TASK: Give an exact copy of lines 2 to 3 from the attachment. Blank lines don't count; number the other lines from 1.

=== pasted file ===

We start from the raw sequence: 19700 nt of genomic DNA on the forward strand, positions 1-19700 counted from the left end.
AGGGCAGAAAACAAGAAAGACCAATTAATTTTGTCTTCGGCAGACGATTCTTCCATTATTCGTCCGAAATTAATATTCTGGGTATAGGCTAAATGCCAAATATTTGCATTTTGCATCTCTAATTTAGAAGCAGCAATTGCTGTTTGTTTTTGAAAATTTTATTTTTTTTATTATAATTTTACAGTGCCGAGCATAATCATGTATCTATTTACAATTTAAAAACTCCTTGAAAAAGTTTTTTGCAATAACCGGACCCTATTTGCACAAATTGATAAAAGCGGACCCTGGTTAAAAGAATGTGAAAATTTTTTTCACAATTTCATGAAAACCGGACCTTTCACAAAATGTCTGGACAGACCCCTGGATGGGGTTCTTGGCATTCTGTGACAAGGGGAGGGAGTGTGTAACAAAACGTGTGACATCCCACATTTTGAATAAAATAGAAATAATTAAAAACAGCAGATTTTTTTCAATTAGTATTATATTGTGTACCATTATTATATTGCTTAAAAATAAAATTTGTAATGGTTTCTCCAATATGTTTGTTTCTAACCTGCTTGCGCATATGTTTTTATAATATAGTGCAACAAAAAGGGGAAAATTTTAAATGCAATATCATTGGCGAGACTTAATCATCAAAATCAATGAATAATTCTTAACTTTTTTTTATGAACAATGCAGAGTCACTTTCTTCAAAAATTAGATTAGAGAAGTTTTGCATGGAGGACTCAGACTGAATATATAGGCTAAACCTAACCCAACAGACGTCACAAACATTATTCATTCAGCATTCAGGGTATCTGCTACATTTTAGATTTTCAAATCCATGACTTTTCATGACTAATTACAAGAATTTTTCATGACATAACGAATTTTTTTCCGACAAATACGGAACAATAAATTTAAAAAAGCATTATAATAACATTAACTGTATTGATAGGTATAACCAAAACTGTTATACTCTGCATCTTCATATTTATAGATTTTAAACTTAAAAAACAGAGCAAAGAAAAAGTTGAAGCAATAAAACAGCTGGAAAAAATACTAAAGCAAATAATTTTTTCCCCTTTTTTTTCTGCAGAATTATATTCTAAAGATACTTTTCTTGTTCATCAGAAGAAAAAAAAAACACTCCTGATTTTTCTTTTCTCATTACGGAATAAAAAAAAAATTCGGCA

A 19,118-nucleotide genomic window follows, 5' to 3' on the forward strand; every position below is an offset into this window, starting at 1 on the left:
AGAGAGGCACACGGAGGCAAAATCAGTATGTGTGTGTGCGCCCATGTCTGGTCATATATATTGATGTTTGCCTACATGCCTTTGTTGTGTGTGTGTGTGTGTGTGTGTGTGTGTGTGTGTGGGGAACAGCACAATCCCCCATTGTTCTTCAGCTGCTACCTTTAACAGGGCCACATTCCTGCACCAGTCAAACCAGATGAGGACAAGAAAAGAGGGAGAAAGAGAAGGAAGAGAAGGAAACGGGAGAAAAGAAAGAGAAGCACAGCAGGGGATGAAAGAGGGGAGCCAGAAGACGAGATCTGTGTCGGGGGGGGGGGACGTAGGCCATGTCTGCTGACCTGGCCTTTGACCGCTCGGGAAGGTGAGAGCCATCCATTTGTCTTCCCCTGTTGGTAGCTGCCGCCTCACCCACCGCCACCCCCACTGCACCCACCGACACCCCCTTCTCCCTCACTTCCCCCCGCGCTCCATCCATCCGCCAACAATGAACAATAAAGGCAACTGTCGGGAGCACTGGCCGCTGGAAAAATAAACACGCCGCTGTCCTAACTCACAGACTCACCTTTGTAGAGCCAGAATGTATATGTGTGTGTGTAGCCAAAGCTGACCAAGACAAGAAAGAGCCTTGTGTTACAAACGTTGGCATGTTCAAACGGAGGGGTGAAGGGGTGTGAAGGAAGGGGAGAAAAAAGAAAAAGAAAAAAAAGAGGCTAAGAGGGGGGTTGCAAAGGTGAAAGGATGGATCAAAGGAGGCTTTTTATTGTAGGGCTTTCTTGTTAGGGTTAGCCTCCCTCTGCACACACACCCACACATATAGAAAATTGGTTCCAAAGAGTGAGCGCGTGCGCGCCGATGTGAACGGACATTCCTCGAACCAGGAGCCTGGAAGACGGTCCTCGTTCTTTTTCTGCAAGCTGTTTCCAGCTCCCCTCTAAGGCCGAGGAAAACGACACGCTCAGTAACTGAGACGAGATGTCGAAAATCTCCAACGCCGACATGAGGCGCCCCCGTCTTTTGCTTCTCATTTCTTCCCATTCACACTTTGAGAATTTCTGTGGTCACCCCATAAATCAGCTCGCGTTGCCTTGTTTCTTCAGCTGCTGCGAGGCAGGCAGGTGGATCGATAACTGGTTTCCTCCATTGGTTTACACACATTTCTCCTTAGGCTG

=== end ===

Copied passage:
AGGGCAGAAAACAAGAAAGACCAATTAATTTTGTCTTCGGCAGACGATTCTTCCATTATTCGTCCGAAATTAATATTCTGGGTATAGGCTAAATGCCAAATATTTGCATTTTGCATCTCTAATTTAGAAGCAGCAATTGCTGTTTGTTTTTGAAAATTTTATTTTTTTTATTATAATTTTACAGTGCCGAGCATAATCATGTATCTATTTACAATTTAAAAACTCCTTGAAAAAGTTTTTTGCAATAACCGGACCCTATTTGCACAAATTGATAAAAGCGGACCCTGGTTAAAAGAATGTGAAAATTTTTTTCACAATTTCATGAAAACCGGACCTTTCACAAAATGTCTGGACAGACCCCTGGATGGGGTTCTTGGCATTCTGTGACAAGGGGAGGGAGTGTGTAACAAAACGTGTGACATCCCACATTTTGAATAAAATAGAAATAATTAAAAACAGCAGATTTTTTTCAATTAGTATTATATTGTGTACCATTATTATATTGCTTAAAAATAAAATTTGTAATGGTTTCTCCAATATGTTTGTTTCTAACCTGCTTGCGCATATGTTTTTATAATATAGTGCAACAAAAAGGGGAAAATTTTAAATGCAATATCATTGGCGAGACTTAATCATCAAAATCAATGAATAATTCTTAACTTTTTTTTATGAACAATGCAGAGTCACTTTCTTCAAAAATTAGATTAGAGAAGTTTTGCATGGAGGACTCAGACTGAATATATAGGCTAAACCTAACCCAACAGACGTCACAAACATTATTCATTCAGCATTCAGGGTATCTGCTACATTTTAGATTTTCAAATCCATGACTTTTCATGACTAATTACAAGAATTTTTCATGACATAACGAATTTTTTTCCGACAAATACGGAACAATAAATTTAAAAAAGCATTATAATAACATTAACTGTATTGATAGGTATAACCAAAACTGTTATACTCTGCATCTTCATATTTATAGATTTTAAACTTAAAAAACAGAGCAAAGAAAAAGTTGAAGCAATAAAACAGCTGGAAAAAATACTAAAGCAAATAATTTTTTCCCCTTTTTTTTCTGCAGAATTATATTCTAAAGATACTTTTCTTGTTCATCAGAAGAAAAAAAAAACACTCCTGATTTTTCTTTTCTCATTACGGAATAAAAAAAAAATTCGGCA

A 19,118-nucleotide genomic window follows, 5' to 3' on the forward strand; every position below is an offset into this window, starting at 1 on the left: